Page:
9:59pm: La Stella went on the record with ESPN Chicago’s Jesse Rogers and explained his perspective in a lengthy interview that I’d highly encourage all readers to check out in its entirety. La Stella harbors no ill feelings toward the Cubs for optioning him, stating that he told the team he “completely understand[s]” that it had to make a business decision. Rogers spoke to numerous Cubs players, including Jason Heyward, who offered La Stella nothing but support.
La Stella explains to Rogers that he contemplated retirement this offseason but came back for the 2016 season because of the close bond he shares with his Cubs teammates. He emphasized to Rogers that his decision to head home wasn’t a reaction to being sent down, but rather was made because he has no desire to play anywhere other than with the Cubs. “There wasn’t much more that went into it than ’this is where I want to be,'” said La Stella. “It was as simple as that. It didn’t feel right to me to go be somewhere else just to continue playing. That’s not what my thoughts center around, being a ballplayer and making it happen anyway possible. We all have a right to dictate what we do to some extent.”
Further demonstrating that his decision isn’t a product of trying to leverage his way back into the Major Leagues, La Stella said he’d rather “step away” from baseball entirely than be traded to another club, even if it meant being on a big league roster. He added that conversations with president of baseball operations Theo Epstein have been positive, and Epstein understands where he’s coming from. La Stella still hopes to return to the Cubs.
La Stella’s comments, like recent ones made by Jonathan Lucroy when explaining his decision to veto a trade, serve as a reminder that despite the large salaries and extraordinarily public nature of their employment, there are human elements behind all of the transactions that we, as observers, often take for granted. La Stella cites a history of injuries and other factors that he deems personal in nature as contributing elements to his view of the game and his current situation. Again, MLBTR readers are strongly encouraged to go read all of La Stella’s comments in Rogers’ story linked above in order to add further context to the matter at hand.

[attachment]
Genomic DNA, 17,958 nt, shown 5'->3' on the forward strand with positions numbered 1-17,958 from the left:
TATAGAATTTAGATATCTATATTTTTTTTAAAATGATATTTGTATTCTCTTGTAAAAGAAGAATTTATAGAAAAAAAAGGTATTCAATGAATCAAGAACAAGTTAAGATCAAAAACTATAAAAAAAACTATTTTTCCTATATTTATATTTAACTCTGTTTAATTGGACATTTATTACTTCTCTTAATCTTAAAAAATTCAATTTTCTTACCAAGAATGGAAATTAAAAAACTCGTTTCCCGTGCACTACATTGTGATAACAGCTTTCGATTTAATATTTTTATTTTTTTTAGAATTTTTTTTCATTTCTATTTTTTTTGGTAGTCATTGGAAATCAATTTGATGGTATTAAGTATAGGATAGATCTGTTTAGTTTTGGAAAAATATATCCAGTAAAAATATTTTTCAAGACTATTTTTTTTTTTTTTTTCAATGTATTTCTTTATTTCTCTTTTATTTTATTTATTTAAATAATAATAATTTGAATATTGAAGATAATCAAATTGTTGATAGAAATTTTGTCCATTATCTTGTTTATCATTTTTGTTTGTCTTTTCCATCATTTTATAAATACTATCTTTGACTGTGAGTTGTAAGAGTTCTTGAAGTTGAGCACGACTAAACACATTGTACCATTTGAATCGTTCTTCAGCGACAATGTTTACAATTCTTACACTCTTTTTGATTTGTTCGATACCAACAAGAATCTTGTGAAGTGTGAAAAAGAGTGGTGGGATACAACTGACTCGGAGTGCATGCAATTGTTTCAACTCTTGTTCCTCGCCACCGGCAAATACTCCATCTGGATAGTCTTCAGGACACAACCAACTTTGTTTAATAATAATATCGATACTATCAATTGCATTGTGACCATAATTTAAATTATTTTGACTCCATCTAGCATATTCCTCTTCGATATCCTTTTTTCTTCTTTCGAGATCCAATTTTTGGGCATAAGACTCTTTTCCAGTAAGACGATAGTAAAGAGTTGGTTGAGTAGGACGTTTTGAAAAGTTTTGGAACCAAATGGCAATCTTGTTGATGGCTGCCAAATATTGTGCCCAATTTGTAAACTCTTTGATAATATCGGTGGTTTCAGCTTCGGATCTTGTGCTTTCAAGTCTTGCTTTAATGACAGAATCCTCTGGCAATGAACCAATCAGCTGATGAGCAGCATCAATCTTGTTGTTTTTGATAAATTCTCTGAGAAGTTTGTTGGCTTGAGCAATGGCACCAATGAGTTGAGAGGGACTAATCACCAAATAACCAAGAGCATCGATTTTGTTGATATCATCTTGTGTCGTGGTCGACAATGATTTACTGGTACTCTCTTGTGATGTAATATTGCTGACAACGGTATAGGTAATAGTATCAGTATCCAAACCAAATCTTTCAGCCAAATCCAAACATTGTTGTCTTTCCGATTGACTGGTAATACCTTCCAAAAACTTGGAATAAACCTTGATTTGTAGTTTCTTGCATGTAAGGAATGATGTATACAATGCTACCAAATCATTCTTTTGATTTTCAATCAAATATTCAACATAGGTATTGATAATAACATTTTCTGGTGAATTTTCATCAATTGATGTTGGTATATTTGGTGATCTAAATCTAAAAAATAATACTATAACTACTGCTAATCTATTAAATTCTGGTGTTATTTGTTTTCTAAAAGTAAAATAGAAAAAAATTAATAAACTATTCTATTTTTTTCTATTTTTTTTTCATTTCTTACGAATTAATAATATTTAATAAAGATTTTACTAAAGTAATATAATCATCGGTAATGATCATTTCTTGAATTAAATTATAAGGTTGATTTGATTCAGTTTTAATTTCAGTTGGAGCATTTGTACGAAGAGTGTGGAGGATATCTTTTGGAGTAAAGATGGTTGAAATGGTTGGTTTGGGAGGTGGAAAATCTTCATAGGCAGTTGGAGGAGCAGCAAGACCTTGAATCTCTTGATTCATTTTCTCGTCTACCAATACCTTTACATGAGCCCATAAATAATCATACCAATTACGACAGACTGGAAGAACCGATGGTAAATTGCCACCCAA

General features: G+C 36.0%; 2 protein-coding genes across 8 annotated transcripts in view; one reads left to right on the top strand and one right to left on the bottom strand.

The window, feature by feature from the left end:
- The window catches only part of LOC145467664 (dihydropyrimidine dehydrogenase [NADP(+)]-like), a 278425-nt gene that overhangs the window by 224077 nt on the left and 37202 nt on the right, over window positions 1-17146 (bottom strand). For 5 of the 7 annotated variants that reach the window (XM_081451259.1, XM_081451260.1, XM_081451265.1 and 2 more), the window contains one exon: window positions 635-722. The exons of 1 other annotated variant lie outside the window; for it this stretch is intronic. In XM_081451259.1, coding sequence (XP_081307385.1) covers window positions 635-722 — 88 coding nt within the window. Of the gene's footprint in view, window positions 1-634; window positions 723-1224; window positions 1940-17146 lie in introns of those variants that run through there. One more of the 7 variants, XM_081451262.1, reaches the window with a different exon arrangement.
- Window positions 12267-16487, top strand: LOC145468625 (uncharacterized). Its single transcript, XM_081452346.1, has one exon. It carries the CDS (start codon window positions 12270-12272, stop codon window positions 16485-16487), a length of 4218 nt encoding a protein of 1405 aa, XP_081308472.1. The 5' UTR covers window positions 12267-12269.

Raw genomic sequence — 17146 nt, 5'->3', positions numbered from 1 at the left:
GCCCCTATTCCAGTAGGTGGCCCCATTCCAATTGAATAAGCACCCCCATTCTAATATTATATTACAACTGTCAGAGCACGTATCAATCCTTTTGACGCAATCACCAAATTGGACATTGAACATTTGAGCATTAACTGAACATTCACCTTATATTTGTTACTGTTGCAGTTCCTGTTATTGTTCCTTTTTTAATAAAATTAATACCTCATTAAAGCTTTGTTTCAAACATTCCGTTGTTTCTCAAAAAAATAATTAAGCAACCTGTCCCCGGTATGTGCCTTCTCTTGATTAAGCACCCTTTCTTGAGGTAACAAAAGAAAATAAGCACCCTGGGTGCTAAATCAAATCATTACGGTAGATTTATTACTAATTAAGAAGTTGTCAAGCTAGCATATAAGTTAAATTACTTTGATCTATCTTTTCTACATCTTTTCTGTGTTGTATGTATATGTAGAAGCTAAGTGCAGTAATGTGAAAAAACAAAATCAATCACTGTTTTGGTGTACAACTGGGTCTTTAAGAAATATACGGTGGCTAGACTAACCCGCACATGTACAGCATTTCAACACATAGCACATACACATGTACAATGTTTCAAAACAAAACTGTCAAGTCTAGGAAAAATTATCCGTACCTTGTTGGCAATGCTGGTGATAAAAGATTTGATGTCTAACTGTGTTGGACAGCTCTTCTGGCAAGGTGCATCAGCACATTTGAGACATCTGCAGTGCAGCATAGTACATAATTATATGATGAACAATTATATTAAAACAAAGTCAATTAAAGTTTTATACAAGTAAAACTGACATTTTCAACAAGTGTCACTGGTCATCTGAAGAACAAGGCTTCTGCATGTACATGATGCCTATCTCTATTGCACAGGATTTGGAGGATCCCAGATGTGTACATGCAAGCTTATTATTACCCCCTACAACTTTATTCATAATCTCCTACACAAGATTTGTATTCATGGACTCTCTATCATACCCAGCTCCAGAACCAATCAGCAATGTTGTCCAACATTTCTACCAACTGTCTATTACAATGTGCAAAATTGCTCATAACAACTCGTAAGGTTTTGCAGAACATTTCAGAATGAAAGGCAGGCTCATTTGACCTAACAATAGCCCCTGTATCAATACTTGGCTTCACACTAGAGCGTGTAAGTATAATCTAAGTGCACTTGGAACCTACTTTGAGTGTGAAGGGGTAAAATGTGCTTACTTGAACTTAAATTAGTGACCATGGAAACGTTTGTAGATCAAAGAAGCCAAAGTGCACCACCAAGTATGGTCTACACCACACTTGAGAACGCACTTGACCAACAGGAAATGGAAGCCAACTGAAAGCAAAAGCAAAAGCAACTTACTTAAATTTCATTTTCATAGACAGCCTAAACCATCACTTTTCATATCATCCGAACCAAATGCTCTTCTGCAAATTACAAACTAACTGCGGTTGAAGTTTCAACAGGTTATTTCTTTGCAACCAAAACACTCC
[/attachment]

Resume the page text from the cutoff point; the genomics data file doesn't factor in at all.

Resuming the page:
5:45pm: La Stella has been placed on the temporarily inactive list in the minors, GM Jed Hoyer told reporters (Twitter link via Mark Gonzales of the Chicago Tribune). Beyond that, he adds that La Stella is not presently ill and concedes that his situation has created a need for the organization to seek a left-handed bat.
5:03pm: Infielder Tommy La Stella has yet to report to Triple-A Iowa after being optioned to the minors by the Cubs back on July 29, and manager Joe Maddon appeared on the Spiegel and Goff Show on 670 The Score today to address the issue (transcript with audio link available).
“I’ve texted and talked to him, and we’ve had other folks talk to him also,” said Maddon. “Right now, I don’t have any kind of conclusion for you honestly. He’s working out back near his home in New Jersey. He’s hitting, he’s running, those kinds of things. So we’re just waiting for him to decide exactly what he wants to do. … Pretty much, the ball is literally in Tommy’s court right now. We love having him here. He’s a great teammate. He’s a very good player. Do we want to have him back? Absolutely, but pretty much, it’s his decision that he has to make for himself.”
La Stella was optioned in order to make room for outfielder Chris Coghlan to be activated from the DL and reportedly did not take the news well. The 27-year-old’s frustration with the move is understandable, as he’s been quite productive in 2016, hitting .295/.388/.457 with a pair of homers in 122 plate appearances while playing both second and third base. La Stella, though, had minor league options remaining, whereas Coghlan did not. As such, the Cubs optioned the far more productive hitter — Coghlan owns a woeful .158/.253/.276 slash in 229 plate appearances — due to the fact that Coghlan could not be sent down without first being exposed to waivers.
Players typically have 72 hours to report to the minors after being optioned out, though Tommy Birch of the Des Moines Register reported last week that the Cubs gave La Stella some extra time for what a team spokesperson called personal reasons. Based on Maddon’s comments, it’s unclear when or if La Stella will ultimately report, and the skipper acknowledged on the radio that the unusual circumstances have potentially strained the relationship between team and player: “…just doing what he’s doing right now is probably going to create a little bit more strain in the sense of regarding him coming back.”
Regardless of whether or not he plays another game in the Majors this year, La Stella will finish the season with more than two years of big league service time, making him controllable through the 2020 season and arbitration-eligible following the 2017 season (assuming he accrues the necessary service next year). He’s a career .263/.341/.358 hitter in 577 plate appearances.